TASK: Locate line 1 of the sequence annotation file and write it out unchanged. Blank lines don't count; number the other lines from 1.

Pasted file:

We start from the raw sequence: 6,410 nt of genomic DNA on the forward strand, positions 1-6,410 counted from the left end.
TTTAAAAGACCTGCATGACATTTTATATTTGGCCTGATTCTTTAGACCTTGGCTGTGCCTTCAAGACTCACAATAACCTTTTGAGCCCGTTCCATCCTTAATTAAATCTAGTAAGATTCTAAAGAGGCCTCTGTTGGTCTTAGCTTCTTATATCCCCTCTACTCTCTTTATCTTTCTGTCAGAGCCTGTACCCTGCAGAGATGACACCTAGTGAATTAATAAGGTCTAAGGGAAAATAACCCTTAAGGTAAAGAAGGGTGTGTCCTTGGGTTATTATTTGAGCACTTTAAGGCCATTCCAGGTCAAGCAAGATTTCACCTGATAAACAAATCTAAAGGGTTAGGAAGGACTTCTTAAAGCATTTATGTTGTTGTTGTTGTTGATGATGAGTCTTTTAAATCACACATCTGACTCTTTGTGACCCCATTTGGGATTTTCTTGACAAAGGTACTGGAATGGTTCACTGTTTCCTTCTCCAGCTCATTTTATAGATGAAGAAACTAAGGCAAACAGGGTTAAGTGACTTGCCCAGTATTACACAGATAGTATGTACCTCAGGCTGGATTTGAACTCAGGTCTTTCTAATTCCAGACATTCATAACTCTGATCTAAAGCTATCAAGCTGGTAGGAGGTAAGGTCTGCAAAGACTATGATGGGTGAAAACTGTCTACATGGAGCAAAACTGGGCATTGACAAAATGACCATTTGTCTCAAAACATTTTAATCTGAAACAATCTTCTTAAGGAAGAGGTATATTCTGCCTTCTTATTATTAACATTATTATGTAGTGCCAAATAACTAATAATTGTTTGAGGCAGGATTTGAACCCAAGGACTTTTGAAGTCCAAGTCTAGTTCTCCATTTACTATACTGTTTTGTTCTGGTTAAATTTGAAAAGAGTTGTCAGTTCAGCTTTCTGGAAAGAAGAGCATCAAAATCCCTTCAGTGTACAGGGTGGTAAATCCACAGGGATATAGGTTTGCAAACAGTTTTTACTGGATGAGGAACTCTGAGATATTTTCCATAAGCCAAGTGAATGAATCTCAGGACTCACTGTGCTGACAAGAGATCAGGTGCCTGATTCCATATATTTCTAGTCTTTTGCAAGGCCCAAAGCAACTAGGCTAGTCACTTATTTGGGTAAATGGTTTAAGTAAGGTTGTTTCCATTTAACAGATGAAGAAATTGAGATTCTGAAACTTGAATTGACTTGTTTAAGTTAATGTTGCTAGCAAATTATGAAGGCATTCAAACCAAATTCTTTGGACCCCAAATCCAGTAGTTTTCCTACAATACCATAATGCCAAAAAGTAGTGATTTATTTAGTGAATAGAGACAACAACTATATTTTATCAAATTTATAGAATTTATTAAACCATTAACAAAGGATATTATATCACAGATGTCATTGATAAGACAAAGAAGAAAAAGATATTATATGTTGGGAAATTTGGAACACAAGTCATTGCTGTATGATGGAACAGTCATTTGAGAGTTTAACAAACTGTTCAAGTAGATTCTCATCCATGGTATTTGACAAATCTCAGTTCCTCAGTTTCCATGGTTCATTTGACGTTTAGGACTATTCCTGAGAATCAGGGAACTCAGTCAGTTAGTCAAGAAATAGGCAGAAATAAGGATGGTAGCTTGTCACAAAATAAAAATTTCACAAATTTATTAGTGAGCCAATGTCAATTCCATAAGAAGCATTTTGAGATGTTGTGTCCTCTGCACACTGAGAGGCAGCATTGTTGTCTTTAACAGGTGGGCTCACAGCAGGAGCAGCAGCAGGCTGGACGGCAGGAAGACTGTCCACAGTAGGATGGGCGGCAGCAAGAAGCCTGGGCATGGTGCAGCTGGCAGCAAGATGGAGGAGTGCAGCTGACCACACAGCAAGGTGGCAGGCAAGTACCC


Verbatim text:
We start from the raw sequence: 6,410 nt of genomic DNA on the forward strand, positions 1-6,410 counted from the left end.